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Neuroimage. 2017 Aug 15;157:61-68. doi: 10.1016/j.neuroimage.2017.06.005. Epub 2017 Jun 3.

Slow-5 dynamic functional connectivity reflects the capacity to sustain cognitive performance during pain.

Author information

1
Division of Brain, Imaging, and Behaviour - Systems Neuroscience, Krembil Research Institute, Toronto Western Hospital, University Health Network, 399 Bathurst Street, Room MP12-306, Toronto, Ontario, Canada M5T 2S8; Institute of Medical Science, University of Toronto, Toronto, Canada M5S 2J7.
2
Division of Brain, Imaging, and Behaviour - Systems Neuroscience, Krembil Research Institute, Toronto Western Hospital, University Health Network, 399 Bathurst Street, Room MP12-306, Toronto, Ontario, Canada M5T 2S8.
3
Division of Brain, Imaging, and Behaviour - Systems Neuroscience, Krembil Research Institute, Toronto Western Hospital, University Health Network, 399 Bathurst Street, Room MP12-306, Toronto, Ontario, Canada M5T 2S8; Institute of Medical Science, University of Toronto, Toronto, Canada M5S 2J7; Department of Neurology and Neurological Sciences, Stanford University 94305, USA.
4
Department of Biostatistics, Johns Hopkins University, USA.
5
Division of Brain, Imaging, and Behaviour - Systems Neuroscience, Krembil Research Institute, Toronto Western Hospital, University Health Network, 399 Bathurst Street, Room MP12-306, Toronto, Ontario, Canada M5T 2S8; Institute of Medical Science, University of Toronto, Toronto, Canada M5S 2J7; Department of Surgery, University of Toronto, Toronto, Canada M5T1P5. Electronic address: kdavis@uhnres.utoronto.ca.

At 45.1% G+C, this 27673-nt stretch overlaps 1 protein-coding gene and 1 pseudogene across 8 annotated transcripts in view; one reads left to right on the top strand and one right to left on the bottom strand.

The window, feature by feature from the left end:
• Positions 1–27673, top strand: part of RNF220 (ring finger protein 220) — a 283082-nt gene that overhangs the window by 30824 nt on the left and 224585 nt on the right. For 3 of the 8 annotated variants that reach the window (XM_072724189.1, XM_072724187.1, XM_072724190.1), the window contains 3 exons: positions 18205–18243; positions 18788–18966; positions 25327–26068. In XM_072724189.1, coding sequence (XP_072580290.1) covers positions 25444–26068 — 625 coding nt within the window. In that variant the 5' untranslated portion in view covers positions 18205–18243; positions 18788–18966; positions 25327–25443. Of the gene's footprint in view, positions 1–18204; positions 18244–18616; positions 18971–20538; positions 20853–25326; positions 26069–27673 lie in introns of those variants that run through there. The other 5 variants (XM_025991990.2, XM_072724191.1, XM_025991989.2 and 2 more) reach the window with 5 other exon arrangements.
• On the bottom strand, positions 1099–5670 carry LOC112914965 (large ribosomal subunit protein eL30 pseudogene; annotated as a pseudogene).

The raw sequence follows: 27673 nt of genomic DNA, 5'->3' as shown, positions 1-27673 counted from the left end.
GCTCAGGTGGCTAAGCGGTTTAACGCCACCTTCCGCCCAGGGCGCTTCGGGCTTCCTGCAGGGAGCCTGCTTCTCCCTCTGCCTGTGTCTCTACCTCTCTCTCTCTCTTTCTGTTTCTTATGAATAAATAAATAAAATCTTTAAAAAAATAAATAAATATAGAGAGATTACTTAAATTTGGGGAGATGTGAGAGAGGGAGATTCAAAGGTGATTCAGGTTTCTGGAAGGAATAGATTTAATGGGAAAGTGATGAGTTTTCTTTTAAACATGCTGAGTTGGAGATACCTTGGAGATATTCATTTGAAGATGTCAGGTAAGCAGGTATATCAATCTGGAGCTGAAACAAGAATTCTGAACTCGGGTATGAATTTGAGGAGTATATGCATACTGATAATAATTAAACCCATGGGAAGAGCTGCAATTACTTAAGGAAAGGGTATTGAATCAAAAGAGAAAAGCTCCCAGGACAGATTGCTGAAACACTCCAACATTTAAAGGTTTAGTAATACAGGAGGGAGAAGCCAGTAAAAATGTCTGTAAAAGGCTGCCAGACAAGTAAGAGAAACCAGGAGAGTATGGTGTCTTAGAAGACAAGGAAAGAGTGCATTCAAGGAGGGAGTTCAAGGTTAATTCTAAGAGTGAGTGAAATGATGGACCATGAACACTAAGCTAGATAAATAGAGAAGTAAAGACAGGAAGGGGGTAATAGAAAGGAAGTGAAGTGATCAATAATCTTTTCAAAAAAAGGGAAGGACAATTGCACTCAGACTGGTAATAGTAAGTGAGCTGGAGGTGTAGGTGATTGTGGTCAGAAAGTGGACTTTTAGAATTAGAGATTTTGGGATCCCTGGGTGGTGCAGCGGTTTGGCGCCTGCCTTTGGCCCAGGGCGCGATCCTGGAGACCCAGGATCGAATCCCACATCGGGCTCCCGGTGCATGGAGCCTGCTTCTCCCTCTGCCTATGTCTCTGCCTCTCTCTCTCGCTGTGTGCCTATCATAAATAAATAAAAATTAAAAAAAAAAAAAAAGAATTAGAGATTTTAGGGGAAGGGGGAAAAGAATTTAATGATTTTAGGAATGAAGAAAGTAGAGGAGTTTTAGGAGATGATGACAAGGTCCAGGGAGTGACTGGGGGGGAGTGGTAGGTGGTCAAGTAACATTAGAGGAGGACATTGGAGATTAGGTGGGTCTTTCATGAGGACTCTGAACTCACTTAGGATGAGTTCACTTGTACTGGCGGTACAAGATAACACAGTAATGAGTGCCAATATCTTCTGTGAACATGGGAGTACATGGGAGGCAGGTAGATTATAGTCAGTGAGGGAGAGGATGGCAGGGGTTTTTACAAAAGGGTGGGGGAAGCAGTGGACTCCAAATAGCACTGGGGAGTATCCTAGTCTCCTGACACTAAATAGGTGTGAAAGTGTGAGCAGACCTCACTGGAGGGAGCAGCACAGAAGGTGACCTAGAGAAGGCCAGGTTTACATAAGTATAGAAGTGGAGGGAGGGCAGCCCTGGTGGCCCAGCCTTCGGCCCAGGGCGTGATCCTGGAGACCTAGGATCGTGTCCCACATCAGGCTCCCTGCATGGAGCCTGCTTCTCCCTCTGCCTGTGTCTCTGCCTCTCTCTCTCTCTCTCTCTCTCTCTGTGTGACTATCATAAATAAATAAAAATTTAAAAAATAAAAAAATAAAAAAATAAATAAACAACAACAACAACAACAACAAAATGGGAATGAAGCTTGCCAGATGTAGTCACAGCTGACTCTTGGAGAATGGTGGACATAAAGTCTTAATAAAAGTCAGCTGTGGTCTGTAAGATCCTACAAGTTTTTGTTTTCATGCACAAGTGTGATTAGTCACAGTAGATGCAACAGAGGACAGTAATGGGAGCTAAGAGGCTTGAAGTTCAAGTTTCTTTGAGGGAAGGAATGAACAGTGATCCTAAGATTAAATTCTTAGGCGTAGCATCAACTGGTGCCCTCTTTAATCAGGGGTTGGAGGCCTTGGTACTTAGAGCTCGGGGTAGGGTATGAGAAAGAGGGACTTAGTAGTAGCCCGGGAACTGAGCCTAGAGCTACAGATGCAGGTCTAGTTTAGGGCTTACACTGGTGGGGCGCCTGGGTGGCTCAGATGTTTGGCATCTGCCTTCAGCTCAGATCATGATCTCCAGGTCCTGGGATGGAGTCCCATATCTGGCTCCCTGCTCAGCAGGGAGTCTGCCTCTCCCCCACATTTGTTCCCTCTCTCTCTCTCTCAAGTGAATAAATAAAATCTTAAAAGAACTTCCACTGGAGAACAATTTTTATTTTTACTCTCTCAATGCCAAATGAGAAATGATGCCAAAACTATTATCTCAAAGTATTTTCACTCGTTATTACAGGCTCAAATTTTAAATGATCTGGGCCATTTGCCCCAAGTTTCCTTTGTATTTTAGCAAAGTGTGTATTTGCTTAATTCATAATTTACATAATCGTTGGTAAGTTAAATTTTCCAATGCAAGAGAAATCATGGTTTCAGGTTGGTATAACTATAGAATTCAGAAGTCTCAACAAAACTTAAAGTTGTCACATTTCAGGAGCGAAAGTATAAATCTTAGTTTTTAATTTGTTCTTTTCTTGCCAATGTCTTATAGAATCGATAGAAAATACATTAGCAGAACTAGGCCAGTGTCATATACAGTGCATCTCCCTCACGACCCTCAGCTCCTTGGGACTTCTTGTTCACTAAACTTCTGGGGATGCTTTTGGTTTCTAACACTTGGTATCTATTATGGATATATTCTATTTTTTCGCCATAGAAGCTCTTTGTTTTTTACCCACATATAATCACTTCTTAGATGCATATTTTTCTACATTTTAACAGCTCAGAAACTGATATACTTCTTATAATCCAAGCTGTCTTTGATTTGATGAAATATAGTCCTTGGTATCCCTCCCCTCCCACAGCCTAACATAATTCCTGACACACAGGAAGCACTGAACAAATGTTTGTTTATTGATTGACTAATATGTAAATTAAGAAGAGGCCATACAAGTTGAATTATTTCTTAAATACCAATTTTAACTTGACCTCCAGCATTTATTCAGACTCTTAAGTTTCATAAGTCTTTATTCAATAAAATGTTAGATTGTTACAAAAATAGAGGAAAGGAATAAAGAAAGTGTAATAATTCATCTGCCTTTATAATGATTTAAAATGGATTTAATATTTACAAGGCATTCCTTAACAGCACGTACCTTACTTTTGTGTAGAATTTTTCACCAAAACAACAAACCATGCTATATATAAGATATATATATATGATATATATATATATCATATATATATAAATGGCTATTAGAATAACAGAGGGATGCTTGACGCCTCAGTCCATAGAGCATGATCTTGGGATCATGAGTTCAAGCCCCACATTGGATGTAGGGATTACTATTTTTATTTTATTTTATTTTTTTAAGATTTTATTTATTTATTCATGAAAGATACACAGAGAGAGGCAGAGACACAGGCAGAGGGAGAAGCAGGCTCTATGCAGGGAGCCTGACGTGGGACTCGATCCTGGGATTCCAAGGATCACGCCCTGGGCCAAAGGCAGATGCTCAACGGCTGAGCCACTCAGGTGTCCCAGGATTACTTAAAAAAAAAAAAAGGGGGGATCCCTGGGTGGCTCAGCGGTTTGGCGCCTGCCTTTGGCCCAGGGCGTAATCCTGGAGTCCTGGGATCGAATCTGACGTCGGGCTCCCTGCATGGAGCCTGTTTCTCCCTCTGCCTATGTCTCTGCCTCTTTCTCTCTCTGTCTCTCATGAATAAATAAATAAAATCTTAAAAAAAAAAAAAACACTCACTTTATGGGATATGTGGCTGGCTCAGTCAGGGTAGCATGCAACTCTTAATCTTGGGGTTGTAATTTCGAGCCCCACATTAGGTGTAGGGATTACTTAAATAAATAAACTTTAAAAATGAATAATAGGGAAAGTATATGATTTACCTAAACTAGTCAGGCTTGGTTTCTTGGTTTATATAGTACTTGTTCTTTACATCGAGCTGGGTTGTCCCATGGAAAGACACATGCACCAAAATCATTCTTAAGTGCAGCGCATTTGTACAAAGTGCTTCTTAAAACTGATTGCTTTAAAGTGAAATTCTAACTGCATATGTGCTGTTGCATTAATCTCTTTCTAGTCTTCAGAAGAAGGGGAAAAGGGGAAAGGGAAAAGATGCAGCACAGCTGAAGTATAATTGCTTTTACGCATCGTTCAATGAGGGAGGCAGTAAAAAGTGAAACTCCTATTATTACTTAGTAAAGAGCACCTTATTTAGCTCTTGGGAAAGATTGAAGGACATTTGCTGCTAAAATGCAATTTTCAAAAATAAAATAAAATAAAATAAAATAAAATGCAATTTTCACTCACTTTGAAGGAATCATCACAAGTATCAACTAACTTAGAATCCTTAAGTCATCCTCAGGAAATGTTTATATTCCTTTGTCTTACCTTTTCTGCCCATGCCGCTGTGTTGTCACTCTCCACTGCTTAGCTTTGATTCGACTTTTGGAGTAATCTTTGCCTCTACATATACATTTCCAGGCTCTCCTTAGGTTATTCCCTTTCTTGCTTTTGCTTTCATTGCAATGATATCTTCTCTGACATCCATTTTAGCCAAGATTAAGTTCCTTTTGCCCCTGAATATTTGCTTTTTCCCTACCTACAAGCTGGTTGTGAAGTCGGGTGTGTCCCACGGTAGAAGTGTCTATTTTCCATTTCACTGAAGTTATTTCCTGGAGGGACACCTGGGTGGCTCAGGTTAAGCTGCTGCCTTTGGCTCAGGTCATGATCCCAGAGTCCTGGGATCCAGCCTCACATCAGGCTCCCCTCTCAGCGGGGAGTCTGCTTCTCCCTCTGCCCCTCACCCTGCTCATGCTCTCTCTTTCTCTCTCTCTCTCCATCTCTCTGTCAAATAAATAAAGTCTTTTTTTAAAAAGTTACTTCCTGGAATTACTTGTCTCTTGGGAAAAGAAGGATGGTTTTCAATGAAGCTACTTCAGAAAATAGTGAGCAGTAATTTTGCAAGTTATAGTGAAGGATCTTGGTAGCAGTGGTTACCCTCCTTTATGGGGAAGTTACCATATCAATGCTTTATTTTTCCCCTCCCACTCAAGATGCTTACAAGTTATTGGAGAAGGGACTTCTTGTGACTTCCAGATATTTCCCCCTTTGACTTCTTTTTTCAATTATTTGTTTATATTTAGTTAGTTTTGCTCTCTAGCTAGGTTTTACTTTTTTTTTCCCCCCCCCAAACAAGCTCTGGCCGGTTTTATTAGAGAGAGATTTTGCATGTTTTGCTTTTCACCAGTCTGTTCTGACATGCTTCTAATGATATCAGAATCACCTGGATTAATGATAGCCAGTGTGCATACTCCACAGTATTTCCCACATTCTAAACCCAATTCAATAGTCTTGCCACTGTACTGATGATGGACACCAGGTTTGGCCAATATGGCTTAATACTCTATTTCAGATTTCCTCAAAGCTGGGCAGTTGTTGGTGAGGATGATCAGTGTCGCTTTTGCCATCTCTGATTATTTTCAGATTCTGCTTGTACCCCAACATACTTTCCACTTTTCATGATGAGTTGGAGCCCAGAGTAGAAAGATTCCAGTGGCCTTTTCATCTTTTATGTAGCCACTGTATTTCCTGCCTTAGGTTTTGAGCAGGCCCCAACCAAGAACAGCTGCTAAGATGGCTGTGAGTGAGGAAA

Abstract

Some individuals are more distracted by pain during a cognitive task than others, representing poor pain coping. We have characterized individuals as A-type (attention dominates) or P-type (pain dominates) based on how pain interferes with task speed. The ability to optimize behavior during pain may relate to the flexibility in communication at rest between the dorsolateral prefrontal cortex (DLPFC) of the executive control network, and the anterior mid-cingulate cortex (aMCC) of the salience network (SN) - regions involved in cognitive-interference. The aMCC and aIns (SN hub) also signify pain salience; flexible communication at rest between them possibly allowing prioritizing task performance during pain. We tested the hypotheses that pain-induced changes in task performance are related to resting-state dynamic functional connectivity (dFC) between these region pairs (DLPFC-aMCC; aMCC-aIns). We found that 1) pain reduces task consistency/speed in P-type individuals, but enhances performance in A-type individuals, 2) task consistency is related to the FC dynamics within DLPFC-aMCC and aMCC-aIns pairs, 3) brain-behavior relationships are driven by dFC within the slow-5 (0.01-0.027Hz) frequency band, and 4) dFC across the brain decreases at higher frequencies. Our findings point to neural communication dynamics at rest as being associated with prioritizing task performance over pain.

KEYWORDS:

Attention; Frequency; Pain-interference; Resting-state fMRI; Salience

[Indexed for MEDLINE]

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